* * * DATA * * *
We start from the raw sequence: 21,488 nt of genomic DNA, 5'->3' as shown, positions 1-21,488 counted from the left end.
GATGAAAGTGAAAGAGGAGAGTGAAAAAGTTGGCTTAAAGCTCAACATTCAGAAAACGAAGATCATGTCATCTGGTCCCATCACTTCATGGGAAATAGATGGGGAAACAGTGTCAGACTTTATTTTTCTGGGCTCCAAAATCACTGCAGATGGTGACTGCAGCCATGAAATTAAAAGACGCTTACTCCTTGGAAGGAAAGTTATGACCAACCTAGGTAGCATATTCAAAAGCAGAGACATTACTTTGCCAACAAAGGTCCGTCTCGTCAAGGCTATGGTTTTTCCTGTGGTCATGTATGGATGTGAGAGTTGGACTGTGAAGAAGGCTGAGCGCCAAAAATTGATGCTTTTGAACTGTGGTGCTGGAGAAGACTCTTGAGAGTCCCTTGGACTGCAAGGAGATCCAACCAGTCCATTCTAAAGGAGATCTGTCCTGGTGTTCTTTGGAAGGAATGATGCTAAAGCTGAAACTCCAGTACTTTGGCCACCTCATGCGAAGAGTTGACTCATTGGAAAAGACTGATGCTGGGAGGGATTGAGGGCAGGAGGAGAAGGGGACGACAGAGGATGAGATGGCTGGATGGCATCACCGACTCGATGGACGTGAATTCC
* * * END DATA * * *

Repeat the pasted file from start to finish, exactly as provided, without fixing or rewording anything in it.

We start from the raw sequence: 21,488 nt of genomic DNA, 5'->3' as shown, positions 1-21,488 counted from the left end.
GATGAAAGTGAAAGAGGAGAGTGAAAAAGTTGGCTTAAAGCTCAACATTCAGAAAACGAAGATCATGTCATCTGGTCCCATCACTTCATGGGAAATAGATGGGGAAACAGTGTCAGACTTTATTTTTCTGGGCTCCAAAATCACTGCAGATGGTGACTGCAGCCATGAAATTAAAAGACGCTTACTCCTTGGAAGGAAAGTTATGACCAACCTAGGTAGCATATTCAAAAGCAGAGACATTACTTTGCCAACAAAGGTCCGTCTCGTCAAGGCTATGGTTTTTCCTGTGGTCATGTATGGATGTGAGAGTTGGACTGTGAAGAAGGCTGAGCGCCAAAAATTGATGCTTTTGAACTGTGGTGCTGGAGAAGACTCTTGAGAGTCCCTTGGACTGCAAGGAGATCCAACCAGTCCATTCTAAAGGAGATCTGTCCTGGTGTTCTTTGGAAGGAATGATGCTAAAGCTGAAACTCCAGTACTTTGGCCACCTCATGCGAAGAGTTGACTCATTGGAAAAGACTGATGCTGGGAGGGATTGAGGGCAGGAGGAGAAGGGGACGACAGAGGATGAGATGGCTGGATGGCATCACCGACTCGATGGACGTGAATTCC